‘True Detective’ Season 3: Another Crime Procedural With Familiar Moody, Macho Baggage [Review]

The Playlist | 1/13/2019 | Rodrigo Perez
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After one major career-minting success (“True Detective” season one) and one resounding follow-up failure (season two), the narrative around “True Detective” creator /showrunner/writer/ Nic Pizzolatto’s third season is that he is returning to a back-to-basics approach. But that’s hardly the case, and perhaps more accurately, season three marks a quasi-return to safety, albeit one that’s needlessly more complicated and predictably dour.

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Set - Time - Periods - Pizzolatto - Viewer

Set in three time periods, the 1980s, the 1990s and 2015, Pizzolatto makes it extra difficult on himself and the viewer in season three, featuring a crime at its center that spans four decades. And by following the pattern of season one—aging, washed-out characters revisiting their cases years later—Pizzolatto, who also takes a turn in the director’s chair for this edition, helming two of the eight episodes, delivers a familiar formula for season three. But it’s also ambitious in scope–a story about wrestling with the past, personal redemption and memory, the reflections of who we are versus who we once were and everything that broke in between. Time isn’t necessarily a flat circle; it’s the ever-present equalizer that will always win in the end, whether you remember or not.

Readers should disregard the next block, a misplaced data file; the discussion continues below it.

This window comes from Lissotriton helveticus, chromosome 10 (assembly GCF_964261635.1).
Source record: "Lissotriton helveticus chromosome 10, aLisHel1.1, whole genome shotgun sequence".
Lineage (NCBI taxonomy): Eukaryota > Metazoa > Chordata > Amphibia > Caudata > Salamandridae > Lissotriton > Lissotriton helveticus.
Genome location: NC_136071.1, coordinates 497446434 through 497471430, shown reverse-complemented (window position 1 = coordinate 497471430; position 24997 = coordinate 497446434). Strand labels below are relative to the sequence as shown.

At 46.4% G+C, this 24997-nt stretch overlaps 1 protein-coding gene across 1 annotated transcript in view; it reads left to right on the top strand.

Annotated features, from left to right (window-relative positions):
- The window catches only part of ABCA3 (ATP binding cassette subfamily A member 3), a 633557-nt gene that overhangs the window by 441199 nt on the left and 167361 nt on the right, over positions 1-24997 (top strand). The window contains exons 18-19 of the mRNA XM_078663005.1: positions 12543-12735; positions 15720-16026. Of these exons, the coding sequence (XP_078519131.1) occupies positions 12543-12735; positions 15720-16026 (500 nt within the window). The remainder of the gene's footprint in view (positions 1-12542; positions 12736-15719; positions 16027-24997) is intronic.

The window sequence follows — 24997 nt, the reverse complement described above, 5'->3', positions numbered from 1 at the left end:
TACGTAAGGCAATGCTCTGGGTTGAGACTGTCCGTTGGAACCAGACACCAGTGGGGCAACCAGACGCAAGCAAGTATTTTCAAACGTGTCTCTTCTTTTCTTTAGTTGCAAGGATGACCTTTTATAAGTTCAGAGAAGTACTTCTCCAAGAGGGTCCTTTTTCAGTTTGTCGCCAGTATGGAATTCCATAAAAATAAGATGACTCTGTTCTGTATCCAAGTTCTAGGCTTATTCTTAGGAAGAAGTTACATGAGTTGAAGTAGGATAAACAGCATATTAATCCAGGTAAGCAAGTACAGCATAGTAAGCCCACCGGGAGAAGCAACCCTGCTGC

“Yeah, of course, I remember,” is the first line of the series, uttered by Arkansas state police detective Wayne Hays (a typically excellent Mahershala Ali) setting up a story of reexamination both literal and figurative. But does he? The fragmented version of the retired Hays, elderly and seemingly facing dementia or senility, isn’t so sure these words ring so true 15 years later.

Ozarks - State - Prosecutors - Case - Children

It’s the Ozarks in the 1990s, and state prosecutors are looking to reopen a ghoulish case about missing children that Hays initially investigated in the 1980s with his partner Roland West (a somewhat miscast Stephen Dorff, especially when...
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